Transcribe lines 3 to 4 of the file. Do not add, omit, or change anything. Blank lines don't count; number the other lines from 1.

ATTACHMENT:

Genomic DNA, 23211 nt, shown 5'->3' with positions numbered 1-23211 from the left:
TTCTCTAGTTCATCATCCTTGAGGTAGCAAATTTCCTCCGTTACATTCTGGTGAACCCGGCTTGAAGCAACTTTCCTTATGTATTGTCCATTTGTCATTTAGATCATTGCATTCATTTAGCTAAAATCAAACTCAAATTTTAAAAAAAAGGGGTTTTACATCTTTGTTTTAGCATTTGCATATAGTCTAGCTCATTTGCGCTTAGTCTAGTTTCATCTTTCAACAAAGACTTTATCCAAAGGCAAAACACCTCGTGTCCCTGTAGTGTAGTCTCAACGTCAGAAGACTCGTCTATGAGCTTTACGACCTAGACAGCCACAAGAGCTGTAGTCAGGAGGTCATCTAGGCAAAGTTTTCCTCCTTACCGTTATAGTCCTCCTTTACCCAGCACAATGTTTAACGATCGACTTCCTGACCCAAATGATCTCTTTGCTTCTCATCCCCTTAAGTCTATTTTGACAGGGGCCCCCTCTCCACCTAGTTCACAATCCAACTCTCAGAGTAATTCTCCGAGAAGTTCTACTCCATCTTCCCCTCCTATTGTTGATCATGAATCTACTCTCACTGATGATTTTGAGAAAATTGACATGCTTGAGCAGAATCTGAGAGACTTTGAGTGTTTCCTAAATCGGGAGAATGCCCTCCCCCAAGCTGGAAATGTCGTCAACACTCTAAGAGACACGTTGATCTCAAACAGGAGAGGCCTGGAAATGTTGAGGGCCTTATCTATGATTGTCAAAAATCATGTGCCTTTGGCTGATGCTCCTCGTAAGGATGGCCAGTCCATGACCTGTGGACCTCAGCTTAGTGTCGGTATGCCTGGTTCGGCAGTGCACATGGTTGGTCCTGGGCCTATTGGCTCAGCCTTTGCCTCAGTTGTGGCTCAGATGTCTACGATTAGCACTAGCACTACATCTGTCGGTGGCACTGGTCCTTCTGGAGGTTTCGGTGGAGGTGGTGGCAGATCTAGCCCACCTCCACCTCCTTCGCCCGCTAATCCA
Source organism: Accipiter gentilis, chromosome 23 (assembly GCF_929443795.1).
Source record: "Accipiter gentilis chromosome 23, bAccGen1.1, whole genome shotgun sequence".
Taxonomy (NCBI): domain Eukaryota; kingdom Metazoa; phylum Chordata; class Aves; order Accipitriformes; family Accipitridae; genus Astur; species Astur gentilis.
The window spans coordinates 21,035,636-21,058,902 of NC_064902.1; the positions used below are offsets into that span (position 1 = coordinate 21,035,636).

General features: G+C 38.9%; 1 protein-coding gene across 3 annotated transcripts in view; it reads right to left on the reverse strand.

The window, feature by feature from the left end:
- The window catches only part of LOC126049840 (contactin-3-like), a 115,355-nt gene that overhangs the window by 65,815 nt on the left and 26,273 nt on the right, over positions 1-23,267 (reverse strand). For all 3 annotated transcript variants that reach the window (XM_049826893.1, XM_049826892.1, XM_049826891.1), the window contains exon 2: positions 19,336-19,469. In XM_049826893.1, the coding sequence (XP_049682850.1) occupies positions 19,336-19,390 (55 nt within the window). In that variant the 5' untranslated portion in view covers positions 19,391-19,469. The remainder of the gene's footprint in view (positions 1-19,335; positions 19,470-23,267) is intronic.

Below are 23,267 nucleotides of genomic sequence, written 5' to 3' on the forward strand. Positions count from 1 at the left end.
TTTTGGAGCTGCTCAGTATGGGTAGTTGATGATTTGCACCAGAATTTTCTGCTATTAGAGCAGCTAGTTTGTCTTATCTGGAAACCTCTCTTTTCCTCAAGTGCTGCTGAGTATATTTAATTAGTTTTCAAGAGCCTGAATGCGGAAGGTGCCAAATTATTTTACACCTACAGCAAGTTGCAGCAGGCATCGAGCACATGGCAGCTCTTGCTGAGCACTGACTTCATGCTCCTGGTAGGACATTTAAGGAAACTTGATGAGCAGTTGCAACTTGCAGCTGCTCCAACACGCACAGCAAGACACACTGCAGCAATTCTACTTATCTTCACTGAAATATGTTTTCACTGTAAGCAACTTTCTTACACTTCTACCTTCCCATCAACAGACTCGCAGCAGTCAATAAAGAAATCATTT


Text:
Source organism: Accipiter gentilis, chromosome 23 (assembly GCF_929443795.1).
Source record: "Accipiter gentilis chromosome 23, bAccGen1.1, whole genome shotgun sequence".